Read our latest issue of Economy at a Glance. It looks at what we know about the COVID-19 coronavirus and its impact on Houston as well as the plunge in oil prices.

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Houston Expected to Create 75,000+ Jobs in '22 as Region Works to Regain Pandemic Losses

12/1/21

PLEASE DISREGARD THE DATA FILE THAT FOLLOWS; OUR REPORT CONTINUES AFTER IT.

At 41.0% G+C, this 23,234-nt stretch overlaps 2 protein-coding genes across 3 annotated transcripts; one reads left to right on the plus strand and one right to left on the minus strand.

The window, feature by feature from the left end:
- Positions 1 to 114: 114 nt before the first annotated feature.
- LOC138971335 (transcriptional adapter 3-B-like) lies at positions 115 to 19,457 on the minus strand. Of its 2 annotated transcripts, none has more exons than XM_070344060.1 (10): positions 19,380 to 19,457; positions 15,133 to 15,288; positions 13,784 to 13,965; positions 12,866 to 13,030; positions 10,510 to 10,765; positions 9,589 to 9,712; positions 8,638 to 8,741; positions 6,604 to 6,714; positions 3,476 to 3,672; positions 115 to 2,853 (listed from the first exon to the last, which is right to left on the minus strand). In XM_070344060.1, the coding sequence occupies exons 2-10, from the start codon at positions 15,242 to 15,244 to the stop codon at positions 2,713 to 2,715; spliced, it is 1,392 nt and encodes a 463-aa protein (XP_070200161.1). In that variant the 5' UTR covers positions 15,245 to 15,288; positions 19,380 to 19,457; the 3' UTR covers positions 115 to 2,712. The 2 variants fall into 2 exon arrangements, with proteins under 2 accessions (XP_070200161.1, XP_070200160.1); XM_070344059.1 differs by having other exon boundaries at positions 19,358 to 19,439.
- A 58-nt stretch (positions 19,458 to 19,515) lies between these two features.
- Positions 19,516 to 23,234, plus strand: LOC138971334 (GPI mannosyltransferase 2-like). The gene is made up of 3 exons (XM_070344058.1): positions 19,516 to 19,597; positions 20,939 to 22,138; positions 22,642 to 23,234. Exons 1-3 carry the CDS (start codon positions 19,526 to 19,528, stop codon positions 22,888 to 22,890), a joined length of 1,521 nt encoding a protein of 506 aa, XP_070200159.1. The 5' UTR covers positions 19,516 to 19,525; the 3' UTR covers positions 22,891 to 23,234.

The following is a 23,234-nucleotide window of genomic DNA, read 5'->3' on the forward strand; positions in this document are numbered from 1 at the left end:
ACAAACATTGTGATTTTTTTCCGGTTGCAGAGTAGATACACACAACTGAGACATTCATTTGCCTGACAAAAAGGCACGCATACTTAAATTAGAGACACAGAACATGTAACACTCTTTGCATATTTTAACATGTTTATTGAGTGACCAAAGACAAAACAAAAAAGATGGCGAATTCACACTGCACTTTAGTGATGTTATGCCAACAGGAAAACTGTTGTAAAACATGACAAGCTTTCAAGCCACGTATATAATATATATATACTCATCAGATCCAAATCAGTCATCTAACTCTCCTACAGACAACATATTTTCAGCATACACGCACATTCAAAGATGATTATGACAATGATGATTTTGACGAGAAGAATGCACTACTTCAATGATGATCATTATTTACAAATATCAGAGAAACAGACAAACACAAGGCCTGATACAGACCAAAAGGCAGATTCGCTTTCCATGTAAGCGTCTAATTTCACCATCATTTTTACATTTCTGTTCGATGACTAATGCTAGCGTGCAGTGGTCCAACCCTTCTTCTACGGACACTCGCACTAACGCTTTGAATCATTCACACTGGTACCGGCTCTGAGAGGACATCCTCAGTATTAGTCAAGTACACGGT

HOUSTON (December 1,2021) – The Greater Houston Partnership forecasts the Houston region will create 75,500 net new jobs in 2022. As the region’s economic recovery continues, employment gains are expected in every sector, with the greatest increases anticipated in administrative support and waste management; government; health care and social assistance; and professional, scientific and technical services.  Five factors will support job growth in the region next year: the ongoing U.S. expansion, robust global trade, energy consumption returning to pre-crisis levels, pent-up consumer demand, and local population growth. The dynamics affecting each are broken down in the report. The forecast warns that the recovery will continue to face headwinds, including elevated inflation, supply chain challenges and worker shortages, but these won’t be enough to halt growth.  As of September 2021, Metro Houston had recouped 245,600 jobs, or roughly 68 percent of the 361,400 lost in the early stages of the pandemic. The sectors most impacted by social distancing are near full recovery. Restaurants and bars have recouped 90.1 percent of their losses, retail 86.5 percent, other services (i.e., personal services), 94.0 percent. However, for the industries that were struggling prior to the pandemic—including energy, manufacturing, construction, and wholesale trade—COVID-19 made their situations worse. Those sectors began to shed jobs before COVID-19 arrived and continued to shed them after the economy reopened. Collectively, these struggling Houston industries account for over half the jobs needed to close the gap and recapture Houston’s pre-pandemic employment peak. Partnership Senior Vice President of Research Patrick Jankowski said the good news is that the outlook for the four sectors has improved in recent months and they’re taking small steps toward recouping their losses.  “Only eight times in the past 21 years has annual growth exceeded 75,500 jobs, which is our forecast for 2022,” Jankowski said. “Those eight years tend to coincide with rising oil prices or prices at an unsustainably high level. Factor out the booms (and the busts), and metro Houston typically creates 65,000 to 70,000 jobs in a ‘normal’ year. Measured against that, 2022 looks to be one of the better years for job growth in Houston.”  Metro Houston Jobs Forecast by Sector (December 2021 to December 2022)  Administrative Support/Waste Management: +9,000 jobs  Professional, Scientific and Technical Services: +8,700 jobs  Health Care and Social Assistance: +8,400 jobs  Restaurants and Bars: +7,200 jobs  Government: +7,100 jobs  Transportation, Warehousing and Utilities: +6,500 jobs  Manufacturing: +5,000 jobs  Energy: +4,000 jobs  Wholesale Trade: +3,000 jobs  Construction: +2,700 jobs  Other Services: +2,100 jobs  Finance and Insurance: +2,100 jobs  Educational Services: +2,000 jobs  Retail Trade: +2,000 jobs  Real Estate and Equipment Rentals: +2,000 jobs  Arts, Entertainment and Recreation: +1,600 jobs  Hotels: +1,200 jobs  Information: +700 jobs  Click here to see the full report, including a sector-by-sector examination of the factors that will prompt growth in the year ahead.  The mission of the Partnership is to make Houston one of the world’s best places to live, work and build a business. To that end, the Partnership provides this forecast to help the Houston business community and those involved in economic development in the region understand trends influencing the region’s economy and driving industry gains or losses. The forecast is designed to help businesses make better investment, staffing and purchase decisions in the coming year. ### Greater Houston Partnership The Greater Houston Partnership works to make Houston one of the best places to live, work and build a business. As the principal business organization in the Houston region, the Partnership advances growth across 12 counties by bringing together business and civic-minded leaders who are dedicated to the area’s long-term success. Representing more than 900 member organizations who employ approximately one-fifth of the region’s workforce, the Partnership is the place business leaders come together to make an impact. Learn more at Houston.org. A.J. Mistretta Vice President, Communications          (c) 504-450-3516 | amistretta@houston.org